Keppra Side Effects

Keppra, according to its Wikipedia sources, is an anticonvulsive drug used primarily in the treatment of epilepsy.   Its root medical compound is Levetiracetam, and it is manufactured by USB Pharmaceuticals, available since November 2008.

In addition to its uses in the treatment of epileptic convulsions, it is also, like many anticonvulsants, used to treat damage that causes pain to the peripheral nervous system (a condition known as peripheral neuropathy).

These are symptomatically induced by traumas to the nerves or by the side effects of systemic illnesses;  one of these systemic diseases is epilepsy.   Motor, sensory or autonomic nerve systems may suffer loss in sensitivity, experience itching or burning, and cause muscle spasms, cramps, and motor-system weakness.

The anticonvulsive drugs are usually efficacious in the treatment of these symptoms; however, the FDA warns of severe Keppra side effects.

Suicidal Thoughts – Alarming Keppra Side Effects

The most alarming of the Keppra side effects is the drug’s tendency to cause suicidal thoughts, leading to suicide attempts, new depressions, anxiety, agitation, panic attacks, insomnia, violent actions—the list is quite extensive. (see also effexor side effects)  Although it is rare to encounter these symptoms in a Keppra user (most of them, if experienced at all, are at what the FDA calls a “tolerable” level), perhaps one patient in every 500 may undergo symptoms of any degree of severity.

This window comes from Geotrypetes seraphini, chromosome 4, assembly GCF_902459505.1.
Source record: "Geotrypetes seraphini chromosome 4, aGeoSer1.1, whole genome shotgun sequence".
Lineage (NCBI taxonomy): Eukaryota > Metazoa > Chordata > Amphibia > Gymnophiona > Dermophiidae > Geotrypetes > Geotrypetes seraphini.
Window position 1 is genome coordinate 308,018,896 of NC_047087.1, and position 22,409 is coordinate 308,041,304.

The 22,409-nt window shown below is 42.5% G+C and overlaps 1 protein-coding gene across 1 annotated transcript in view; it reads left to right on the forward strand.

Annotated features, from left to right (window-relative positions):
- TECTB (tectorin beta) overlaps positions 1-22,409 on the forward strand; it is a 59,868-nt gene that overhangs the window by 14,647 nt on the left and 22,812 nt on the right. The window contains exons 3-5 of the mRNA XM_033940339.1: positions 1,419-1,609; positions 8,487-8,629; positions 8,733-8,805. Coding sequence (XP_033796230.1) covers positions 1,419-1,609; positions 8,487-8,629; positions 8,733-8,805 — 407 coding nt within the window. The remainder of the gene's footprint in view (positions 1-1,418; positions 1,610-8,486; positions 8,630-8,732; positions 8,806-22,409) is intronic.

Common Keppra Side Effects

More generalized Keppra side effects, far less severe, include irritability, drowsiness, forgetfulness and abdominal disorders such as vomiting and diarrhea/constipation.   These also enjoy a rating of “tolerable” from the FDA, in that most of the symptoms are not severe and disappear quickly.

However, one other difficulty that manifests itself as a side issue is the problem of cessation, since the impulse to rid oneself of the depression may lead to an immediate end to the drug use.  The FDA cautions that this is absolutely not advised, as an anticonvulsive, like many other anti-depressants and mood enhancers, can cause seizures if the cessation is immediate (in other words, depriving the patient of an anticonvulsive may indeed send the patient into convulsions).

An immediate consultation with a health professional and a gradual “weaning” program are both essential to maintaining patient equilibrium in this situation.  As in the cessation of Zoloft (read  about zoloft during pregnancy), Paxil (read about paxil birth defects)or any other anti-depressant, Keppra cessation may take several weeks to complete its course.

If you wish more information about Keppra and its side effects, or if you are currently taking Keppra or a similar medication and want to ask about your options for cessation, consult your health professional as soon as possible.